7. badshoe
    badshoe January 21, 2009 at 8:35 pm | | Reply

    I tested the side kick against the One Touch Ultra with control solution, my blood and the kids. I didn’t see a significantly larger variance than with the One Touch.

    The meter was the cap of the strip can and so fairly easy to carry around.

    They were great for vacations in Florida the fit in a pocket no sweat.

    YDMV

  8. pamela
    pamela January 22, 2009 at 12:58 am | | Reply

    If it doesn’t talk to the minimed pumps (Paradigm 522 etc.), then it’s more hassle than benefit, no?

  9. Jan
    Jan January 24, 2009 at 12:07 pm | | Reply

    Got to love it for use on the go. But what about attaching a tiny lancet to the back of it, something you can snap off the back and use. And, since you have to carry around a vial of test strips anyway, how is this an improvement on the Sidekick? With Sidekick you only have to carry a lance. Now if this were the size of a new pump, that would be exiting. Oh where, oh where is that nanopump? Any updates on nanopump, Amy?

  10. Shannon
    Shannon August 23, 2009 at 2:46 pm | | Reply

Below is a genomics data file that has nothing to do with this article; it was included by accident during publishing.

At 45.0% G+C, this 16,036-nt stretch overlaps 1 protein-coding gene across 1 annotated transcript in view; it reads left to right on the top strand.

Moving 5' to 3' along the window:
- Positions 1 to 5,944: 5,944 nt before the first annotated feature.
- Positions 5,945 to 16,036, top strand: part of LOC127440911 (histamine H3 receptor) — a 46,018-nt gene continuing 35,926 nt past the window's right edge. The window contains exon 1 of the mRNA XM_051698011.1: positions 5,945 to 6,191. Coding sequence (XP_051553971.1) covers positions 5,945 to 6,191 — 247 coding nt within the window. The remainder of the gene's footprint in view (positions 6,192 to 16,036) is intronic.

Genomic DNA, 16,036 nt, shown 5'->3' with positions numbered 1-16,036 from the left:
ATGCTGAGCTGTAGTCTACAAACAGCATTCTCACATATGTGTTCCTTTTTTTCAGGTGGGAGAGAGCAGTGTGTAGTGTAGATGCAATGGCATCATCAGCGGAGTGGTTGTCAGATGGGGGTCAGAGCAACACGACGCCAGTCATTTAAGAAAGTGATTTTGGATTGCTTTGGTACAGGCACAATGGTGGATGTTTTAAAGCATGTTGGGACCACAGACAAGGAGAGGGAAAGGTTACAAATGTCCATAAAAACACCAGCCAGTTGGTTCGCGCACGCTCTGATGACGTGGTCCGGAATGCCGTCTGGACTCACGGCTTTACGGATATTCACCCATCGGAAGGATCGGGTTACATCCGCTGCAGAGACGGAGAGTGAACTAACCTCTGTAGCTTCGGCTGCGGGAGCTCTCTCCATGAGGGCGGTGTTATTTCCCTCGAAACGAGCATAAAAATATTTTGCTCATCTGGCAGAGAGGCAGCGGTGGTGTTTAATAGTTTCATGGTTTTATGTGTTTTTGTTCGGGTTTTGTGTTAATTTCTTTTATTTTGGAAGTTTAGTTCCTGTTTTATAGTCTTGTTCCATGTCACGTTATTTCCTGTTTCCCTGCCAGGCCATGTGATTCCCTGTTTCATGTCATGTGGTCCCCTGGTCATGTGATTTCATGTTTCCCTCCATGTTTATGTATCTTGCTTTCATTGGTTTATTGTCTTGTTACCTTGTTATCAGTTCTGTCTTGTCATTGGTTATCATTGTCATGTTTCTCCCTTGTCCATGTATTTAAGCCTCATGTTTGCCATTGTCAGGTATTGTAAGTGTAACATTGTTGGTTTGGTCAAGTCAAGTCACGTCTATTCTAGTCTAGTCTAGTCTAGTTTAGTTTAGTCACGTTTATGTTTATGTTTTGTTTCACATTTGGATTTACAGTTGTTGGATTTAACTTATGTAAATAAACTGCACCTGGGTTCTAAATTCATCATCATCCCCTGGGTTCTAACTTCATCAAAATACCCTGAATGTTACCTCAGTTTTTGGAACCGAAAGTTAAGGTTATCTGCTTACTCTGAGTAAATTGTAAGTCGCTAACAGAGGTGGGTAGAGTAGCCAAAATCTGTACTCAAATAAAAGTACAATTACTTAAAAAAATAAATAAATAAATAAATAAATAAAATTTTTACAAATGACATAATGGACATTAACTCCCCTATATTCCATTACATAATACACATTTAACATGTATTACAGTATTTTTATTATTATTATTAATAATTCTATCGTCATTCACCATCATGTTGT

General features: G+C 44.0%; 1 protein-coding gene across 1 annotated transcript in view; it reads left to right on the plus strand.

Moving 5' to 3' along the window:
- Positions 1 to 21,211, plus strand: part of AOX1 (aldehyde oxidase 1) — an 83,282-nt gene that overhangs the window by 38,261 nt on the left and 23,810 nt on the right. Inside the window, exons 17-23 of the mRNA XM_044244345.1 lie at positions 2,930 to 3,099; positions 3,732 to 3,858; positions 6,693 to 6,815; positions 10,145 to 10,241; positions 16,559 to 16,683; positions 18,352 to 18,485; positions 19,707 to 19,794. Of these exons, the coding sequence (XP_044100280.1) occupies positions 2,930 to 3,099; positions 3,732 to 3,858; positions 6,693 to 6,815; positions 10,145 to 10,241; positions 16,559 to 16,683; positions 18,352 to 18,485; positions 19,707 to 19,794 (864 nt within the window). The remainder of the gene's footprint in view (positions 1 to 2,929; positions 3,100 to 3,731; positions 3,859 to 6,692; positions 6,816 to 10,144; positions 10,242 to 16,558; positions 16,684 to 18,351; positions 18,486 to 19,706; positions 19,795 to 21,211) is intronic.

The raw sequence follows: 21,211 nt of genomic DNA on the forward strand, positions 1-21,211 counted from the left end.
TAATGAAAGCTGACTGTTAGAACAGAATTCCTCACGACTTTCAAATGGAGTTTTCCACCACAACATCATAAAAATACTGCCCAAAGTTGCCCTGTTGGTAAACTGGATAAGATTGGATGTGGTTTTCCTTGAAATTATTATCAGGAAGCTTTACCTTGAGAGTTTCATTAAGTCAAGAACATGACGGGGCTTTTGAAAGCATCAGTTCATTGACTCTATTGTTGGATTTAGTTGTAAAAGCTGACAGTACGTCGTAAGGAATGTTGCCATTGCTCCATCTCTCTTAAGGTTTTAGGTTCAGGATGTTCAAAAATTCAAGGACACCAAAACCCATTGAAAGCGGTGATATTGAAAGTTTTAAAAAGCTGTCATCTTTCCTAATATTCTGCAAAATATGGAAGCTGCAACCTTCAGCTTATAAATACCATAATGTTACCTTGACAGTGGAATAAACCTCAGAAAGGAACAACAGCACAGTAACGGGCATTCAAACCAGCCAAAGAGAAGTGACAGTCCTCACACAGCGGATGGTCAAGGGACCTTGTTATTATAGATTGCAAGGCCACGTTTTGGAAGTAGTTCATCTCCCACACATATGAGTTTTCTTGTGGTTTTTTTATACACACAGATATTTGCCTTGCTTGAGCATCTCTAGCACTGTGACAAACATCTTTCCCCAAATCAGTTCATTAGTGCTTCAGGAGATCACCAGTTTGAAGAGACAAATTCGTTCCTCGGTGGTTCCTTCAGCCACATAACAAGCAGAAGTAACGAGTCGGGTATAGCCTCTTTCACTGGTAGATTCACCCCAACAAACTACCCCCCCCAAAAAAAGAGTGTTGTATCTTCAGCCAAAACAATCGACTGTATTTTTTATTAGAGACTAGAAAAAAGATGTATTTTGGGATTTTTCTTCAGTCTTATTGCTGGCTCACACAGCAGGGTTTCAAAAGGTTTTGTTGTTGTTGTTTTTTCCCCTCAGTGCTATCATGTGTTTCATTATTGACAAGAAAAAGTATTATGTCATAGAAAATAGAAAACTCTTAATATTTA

I just tried this today after buying it on a wonderful sale. I was hoping to have this small one for in my purse. My numbes were about 20-25 lower than on my Freestyle. I tested once more with my mom’s freestyle, and our Freestyles were within 4 of each other. I really doubt the accuracy of the True2Go. I also had to use 3 strips before getting a reading. I will give it one more shot tomorrow before giving up hope on it. The size is great, but pointless if it is unreliable.

  11. Helen Ettlin
    Helen Ettlin June 15, 2011 at 7:57 am | | Reply

    Both my mother and I have had serious doubts about this meter. I used my TrueRead and was at 147. Then I used this one and was at 106. She used her meter and was at 402. Then she used this one and as at 153. How would you ever figure out how much insulin to take?

  12. Dr Ray
    Dr Ray February 15, 2013 at 9:58 am | | Reply

    I think for any one who tests the blood for three to seven times a day portability will be an issue. If it can be small from all the components it will be definitely impressive. Now I hear about the accuracy problem of true 2go. If that is existing than its a serious issue and it should be re checked and corrected. The glucometer maker should think of preparing user friendly glucometers. They can prepare glucometer that can be worn like a watch…or something like that..so that you don’t forget it. The lancing device can be thin like pen that can be fitted to the chest pocket. The test strips can be rectangular small box like match boxes. So making the device handy is a step that should be welcome…with accuracy maintained…